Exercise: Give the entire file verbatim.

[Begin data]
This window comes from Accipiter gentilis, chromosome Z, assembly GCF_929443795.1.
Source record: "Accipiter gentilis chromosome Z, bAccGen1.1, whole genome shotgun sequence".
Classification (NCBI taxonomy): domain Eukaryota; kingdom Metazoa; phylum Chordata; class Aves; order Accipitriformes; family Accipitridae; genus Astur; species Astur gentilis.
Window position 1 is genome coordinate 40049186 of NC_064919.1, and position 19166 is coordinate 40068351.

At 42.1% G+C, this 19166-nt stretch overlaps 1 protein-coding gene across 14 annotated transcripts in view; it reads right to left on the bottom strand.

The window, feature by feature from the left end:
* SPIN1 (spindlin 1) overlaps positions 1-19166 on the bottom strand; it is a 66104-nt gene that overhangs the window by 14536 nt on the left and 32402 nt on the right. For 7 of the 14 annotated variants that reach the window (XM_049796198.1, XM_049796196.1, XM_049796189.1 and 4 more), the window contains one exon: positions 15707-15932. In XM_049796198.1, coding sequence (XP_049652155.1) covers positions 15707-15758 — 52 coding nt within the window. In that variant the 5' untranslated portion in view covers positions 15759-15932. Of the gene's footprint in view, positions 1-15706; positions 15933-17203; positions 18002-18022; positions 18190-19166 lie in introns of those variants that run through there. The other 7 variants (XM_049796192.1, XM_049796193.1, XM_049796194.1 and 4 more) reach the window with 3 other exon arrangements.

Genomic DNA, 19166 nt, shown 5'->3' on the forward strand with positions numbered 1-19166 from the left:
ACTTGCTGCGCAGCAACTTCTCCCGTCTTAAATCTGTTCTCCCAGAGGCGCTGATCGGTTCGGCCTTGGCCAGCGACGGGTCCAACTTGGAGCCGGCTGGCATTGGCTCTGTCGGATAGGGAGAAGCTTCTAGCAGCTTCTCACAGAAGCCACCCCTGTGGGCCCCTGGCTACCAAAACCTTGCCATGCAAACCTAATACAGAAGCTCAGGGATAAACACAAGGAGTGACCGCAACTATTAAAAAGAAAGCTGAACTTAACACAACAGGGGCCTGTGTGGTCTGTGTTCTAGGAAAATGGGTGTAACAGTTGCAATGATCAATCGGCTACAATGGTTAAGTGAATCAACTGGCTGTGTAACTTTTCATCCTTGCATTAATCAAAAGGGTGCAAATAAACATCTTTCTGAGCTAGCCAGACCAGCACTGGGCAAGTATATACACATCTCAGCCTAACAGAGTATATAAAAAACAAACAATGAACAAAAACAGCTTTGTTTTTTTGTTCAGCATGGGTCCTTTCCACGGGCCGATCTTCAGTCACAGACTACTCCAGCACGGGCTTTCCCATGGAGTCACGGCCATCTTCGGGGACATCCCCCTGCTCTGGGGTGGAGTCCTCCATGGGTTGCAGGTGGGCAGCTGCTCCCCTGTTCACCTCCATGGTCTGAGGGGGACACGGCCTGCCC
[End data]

This window comes from Accipiter gentilis, chromosome Z, assembly GCF_929443795.1.
Source record: "Accipiter gentilis chromosome Z, bAccGen1.1, whole genome shotgun sequence".
Classification (NCBI taxonomy): domain Eukaryota; kingdom Metazoa; phylum Chordata; class Aves; order Accipitriformes; family Accipitridae; genus Astur; species Astur gentilis.
Window position 1 is genome coordinate 40049186 of NC_064919.1, and position 19166 is coordinate 40068351.

At 42.1% G+C, this 19166-nt stretch overlaps 1 protein-coding gene across 14 annotated transcripts in view; it reads right to left on the bottom strand.

The window, feature by feature from the left end:
* SPIN1 (spindlin 1) overlaps positions 1-19166 on the bottom strand; it is a 66104-nt gene that overhangs the window by 14536 nt on the left and 32402 nt on the right. For 7 of the 14 annotated variants that reach the window (XM_049796198.1, XM_049796196.1, XM_049796189.1 and 4 more), the window contains one exon: positions 15707-15932. In XM_049796198.1, coding sequence (XP_049652155.1) covers positions 15707-15758 — 52 coding nt within the window. In that variant the 5' untranslated portion in view covers positions 15759-15932. Of the gene's footprint in view, positions 1-15706; positions 15933-17203; positions 18002-18022; positions 18190-19166 lie in introns of those variants that run through there. The other 7 variants (XM_049796192.1, XM_049796193.1, XM_049796194.1 and 4 more) reach the window with 3 other exon arrangements.

Genomic DNA, 19166 nt, shown 5'->3' on the forward strand with positions numbered 1-19166 from the left:
ACTTGCTGCGCAGCAACTTCTCCCGTCTTAAATCTGTTCTCCCAGAGGCGCTGATCGGTTCGGCCTTGGCCAGCGACGGGTCCAACTTGGAGCCGGCTGGCATTGGCTCTGTCGGATAGGGAGAAGCTTCTAGCAGCTTCTCACAGAAGCCACCCCTGTGGGCCCCTGGCTACCAAAACCTTGCCATGCAAACCTAATACAGAAGCTCAGGGATAAACACAAGGAGTGACCGCAACTATTAAAAAGAAAGCTGAACTTAACACAACAGGGGCCTGTGTGGTCTGTGTTCTAGGAAAATGGGTGTAACAGTTGCAATGATCAATCGGCTACAATGGTTAAGTGAATCAACTGGCTGTGTAACTTTTCATCCTTGCATTAATCAAAAGGGTGCAAATAAACATCTTTCTGAGCTAGCCAGACCAGCACTGGGCAAGTATATACACATCTCAGCCTAACAGAGTATATAAAAAACAAACAATGAACAAAAACAGCTTTGTTTTTTTGTTCAGCATGGGTCCTTTCCACGGGCCGATCTTCAGTCACAGACTACTCCAGCACGGGCTTTCCCATGGAGTCACGGCCATCTTCGGGGACATCCCCCTGCTCTGGGGTGGAGTCCTCCATGGGTTGCAGGTGGGCAGCTGCTCCCCTGTTCACCTCCATGGTCTGAGGGGGACACGGCCTGCCC